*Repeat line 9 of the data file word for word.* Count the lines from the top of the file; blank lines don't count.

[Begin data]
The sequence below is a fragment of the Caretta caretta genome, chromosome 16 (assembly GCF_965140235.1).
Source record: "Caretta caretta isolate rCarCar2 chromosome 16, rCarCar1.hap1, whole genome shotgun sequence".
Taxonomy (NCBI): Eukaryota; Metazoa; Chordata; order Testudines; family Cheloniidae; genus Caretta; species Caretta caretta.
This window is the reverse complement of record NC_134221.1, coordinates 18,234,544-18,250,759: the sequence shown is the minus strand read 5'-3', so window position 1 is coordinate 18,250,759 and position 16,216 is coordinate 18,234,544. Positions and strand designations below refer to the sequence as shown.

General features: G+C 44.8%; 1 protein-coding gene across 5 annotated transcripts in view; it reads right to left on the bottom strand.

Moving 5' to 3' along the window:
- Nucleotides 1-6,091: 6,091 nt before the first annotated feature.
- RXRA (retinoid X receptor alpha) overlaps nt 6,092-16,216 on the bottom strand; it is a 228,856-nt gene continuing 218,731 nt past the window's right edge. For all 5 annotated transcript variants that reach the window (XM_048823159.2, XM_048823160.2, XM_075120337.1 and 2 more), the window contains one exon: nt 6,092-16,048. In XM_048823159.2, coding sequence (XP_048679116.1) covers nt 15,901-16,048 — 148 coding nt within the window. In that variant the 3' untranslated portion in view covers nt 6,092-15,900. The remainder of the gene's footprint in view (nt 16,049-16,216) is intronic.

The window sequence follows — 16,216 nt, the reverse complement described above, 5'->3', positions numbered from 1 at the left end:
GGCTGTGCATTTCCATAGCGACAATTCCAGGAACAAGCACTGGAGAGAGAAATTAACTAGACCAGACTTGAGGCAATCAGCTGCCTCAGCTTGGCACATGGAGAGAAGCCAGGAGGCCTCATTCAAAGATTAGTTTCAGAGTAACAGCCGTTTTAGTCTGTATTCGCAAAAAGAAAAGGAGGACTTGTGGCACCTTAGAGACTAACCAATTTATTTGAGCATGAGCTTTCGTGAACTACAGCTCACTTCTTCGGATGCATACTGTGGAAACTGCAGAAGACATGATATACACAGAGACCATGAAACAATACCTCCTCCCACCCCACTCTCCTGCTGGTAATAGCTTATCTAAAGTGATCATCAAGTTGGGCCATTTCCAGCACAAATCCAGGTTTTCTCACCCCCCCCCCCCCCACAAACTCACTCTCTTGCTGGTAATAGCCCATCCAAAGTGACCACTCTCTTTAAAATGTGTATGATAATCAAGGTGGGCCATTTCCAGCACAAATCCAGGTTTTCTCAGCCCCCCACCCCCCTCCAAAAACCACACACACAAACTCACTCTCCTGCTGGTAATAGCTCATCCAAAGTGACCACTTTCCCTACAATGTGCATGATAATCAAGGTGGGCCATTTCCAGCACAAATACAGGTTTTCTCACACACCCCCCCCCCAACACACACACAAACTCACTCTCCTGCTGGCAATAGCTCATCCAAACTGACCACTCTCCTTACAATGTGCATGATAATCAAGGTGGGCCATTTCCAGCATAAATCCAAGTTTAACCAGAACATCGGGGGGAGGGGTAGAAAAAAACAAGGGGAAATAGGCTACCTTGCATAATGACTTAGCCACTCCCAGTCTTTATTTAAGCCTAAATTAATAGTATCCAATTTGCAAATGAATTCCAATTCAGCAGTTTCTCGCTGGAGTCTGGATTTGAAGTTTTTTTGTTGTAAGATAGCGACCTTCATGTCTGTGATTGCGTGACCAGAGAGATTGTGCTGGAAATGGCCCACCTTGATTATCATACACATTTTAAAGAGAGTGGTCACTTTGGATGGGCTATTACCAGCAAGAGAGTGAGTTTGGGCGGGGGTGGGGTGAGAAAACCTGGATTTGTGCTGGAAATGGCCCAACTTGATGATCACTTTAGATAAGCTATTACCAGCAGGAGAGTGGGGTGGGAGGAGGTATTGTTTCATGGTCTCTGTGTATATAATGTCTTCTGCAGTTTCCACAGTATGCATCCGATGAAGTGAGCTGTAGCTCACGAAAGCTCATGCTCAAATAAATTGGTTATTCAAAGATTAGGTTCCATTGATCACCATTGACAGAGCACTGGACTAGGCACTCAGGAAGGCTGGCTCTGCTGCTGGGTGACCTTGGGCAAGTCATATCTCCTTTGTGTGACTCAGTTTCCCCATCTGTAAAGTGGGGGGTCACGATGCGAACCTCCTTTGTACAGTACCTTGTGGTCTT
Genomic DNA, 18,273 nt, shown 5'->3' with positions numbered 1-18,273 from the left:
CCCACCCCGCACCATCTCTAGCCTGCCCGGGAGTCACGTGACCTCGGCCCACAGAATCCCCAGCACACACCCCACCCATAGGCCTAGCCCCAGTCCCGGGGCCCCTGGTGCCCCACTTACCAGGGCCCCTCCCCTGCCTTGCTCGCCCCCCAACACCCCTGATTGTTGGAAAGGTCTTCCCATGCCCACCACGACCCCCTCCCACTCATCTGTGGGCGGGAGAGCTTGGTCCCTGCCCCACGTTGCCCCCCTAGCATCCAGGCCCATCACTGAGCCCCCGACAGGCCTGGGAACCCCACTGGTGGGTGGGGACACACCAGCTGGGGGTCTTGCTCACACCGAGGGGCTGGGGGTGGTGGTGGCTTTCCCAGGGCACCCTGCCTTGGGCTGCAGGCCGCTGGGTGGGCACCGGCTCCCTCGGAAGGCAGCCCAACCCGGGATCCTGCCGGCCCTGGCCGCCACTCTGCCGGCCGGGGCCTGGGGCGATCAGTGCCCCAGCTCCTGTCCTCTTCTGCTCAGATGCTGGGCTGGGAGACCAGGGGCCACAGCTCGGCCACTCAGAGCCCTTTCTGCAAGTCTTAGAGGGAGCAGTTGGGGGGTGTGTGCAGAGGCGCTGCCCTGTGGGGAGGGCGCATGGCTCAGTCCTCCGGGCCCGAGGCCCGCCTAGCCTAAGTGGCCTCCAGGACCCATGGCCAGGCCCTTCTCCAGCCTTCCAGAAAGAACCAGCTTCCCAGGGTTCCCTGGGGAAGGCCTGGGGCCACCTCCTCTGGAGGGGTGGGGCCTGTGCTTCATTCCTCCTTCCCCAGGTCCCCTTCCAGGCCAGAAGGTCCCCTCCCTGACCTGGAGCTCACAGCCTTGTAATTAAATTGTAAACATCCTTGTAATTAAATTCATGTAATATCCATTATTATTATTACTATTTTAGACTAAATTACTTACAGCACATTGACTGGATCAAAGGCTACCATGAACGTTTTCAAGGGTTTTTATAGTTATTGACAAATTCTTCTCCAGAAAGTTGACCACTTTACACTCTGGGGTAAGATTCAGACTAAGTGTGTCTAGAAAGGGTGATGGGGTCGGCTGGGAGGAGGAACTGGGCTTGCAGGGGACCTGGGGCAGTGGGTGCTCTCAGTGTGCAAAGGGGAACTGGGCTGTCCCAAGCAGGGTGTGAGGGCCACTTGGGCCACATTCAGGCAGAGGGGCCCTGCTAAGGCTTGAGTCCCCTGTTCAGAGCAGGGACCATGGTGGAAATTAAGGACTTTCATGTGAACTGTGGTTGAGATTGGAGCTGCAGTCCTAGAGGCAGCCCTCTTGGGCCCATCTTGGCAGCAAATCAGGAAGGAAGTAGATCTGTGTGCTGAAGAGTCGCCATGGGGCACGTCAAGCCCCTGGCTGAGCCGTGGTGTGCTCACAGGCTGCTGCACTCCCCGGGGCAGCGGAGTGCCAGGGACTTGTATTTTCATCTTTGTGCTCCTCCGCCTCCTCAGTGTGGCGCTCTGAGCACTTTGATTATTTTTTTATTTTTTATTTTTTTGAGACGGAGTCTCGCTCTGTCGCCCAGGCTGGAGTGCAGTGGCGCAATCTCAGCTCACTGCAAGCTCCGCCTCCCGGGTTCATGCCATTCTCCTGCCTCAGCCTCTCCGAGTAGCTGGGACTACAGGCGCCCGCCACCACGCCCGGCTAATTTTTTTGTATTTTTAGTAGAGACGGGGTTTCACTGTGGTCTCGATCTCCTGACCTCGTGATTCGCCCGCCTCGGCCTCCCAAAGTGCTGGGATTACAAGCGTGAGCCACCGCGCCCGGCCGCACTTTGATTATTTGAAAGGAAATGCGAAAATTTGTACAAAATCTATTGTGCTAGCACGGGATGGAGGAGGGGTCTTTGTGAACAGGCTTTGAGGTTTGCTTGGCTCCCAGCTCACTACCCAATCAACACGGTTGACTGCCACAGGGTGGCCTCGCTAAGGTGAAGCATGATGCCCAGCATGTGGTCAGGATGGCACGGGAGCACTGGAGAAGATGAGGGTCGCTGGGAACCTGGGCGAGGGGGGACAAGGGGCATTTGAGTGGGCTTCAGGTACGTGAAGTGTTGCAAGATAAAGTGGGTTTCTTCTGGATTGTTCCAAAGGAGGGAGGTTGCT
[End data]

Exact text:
The window sequence follows — 16,216 nt, the reverse complement described above, 5'->3', positions numbered from 1 at the left end: